2.4.3 Physical tests
Turbidity (cloudiness due to a large number of very tiny particles), colour, taste and odour (smell), whether of natural or other origin, affect people’s perceptions of water. As you know water should be free of tastes and odours that would be unpleasant to the majority of people. In extreme cases, people may avoid water that does not look or taste good – even if it is otherwise safe – in favour of more pleasant-looking and tasting water that may actually be contaminated.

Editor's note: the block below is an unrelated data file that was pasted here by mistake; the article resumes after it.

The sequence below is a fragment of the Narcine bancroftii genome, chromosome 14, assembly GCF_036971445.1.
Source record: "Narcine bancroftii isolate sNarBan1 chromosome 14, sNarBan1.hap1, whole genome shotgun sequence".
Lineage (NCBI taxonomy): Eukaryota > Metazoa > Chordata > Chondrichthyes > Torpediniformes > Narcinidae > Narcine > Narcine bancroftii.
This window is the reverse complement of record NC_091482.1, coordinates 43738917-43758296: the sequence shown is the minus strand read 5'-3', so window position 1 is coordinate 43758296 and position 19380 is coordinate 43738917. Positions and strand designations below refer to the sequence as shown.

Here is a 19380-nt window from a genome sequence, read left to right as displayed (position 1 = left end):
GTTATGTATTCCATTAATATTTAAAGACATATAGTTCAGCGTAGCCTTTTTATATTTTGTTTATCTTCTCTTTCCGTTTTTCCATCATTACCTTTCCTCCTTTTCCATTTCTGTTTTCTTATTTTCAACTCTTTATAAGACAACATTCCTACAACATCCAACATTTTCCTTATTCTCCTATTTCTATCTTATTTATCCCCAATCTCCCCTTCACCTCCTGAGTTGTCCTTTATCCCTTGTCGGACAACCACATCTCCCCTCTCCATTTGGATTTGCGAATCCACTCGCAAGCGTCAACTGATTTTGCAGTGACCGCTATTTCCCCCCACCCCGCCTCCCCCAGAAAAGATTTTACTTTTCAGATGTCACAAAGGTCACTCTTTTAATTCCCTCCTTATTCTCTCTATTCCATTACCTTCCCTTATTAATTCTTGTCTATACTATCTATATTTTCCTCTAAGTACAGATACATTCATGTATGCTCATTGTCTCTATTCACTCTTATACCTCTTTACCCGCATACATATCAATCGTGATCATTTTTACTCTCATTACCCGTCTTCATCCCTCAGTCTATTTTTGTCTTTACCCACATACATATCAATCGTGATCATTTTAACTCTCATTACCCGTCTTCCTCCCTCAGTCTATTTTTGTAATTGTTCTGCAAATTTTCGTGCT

Colour in drinking water occurs due to the presence of dissolved organic matter and metals such as iron and manganese. Colour can come from industrial pollution such as from dyes used in textile manufacture. Odour in water is due mainly to the presence of organic substances. Taste is the combined perception of substances detected by the senses of taste and smell. Changes in the normal taste of a piped water supply can be important as they may signal changes in the quality of the raw water source or deficiencies in the treatment process.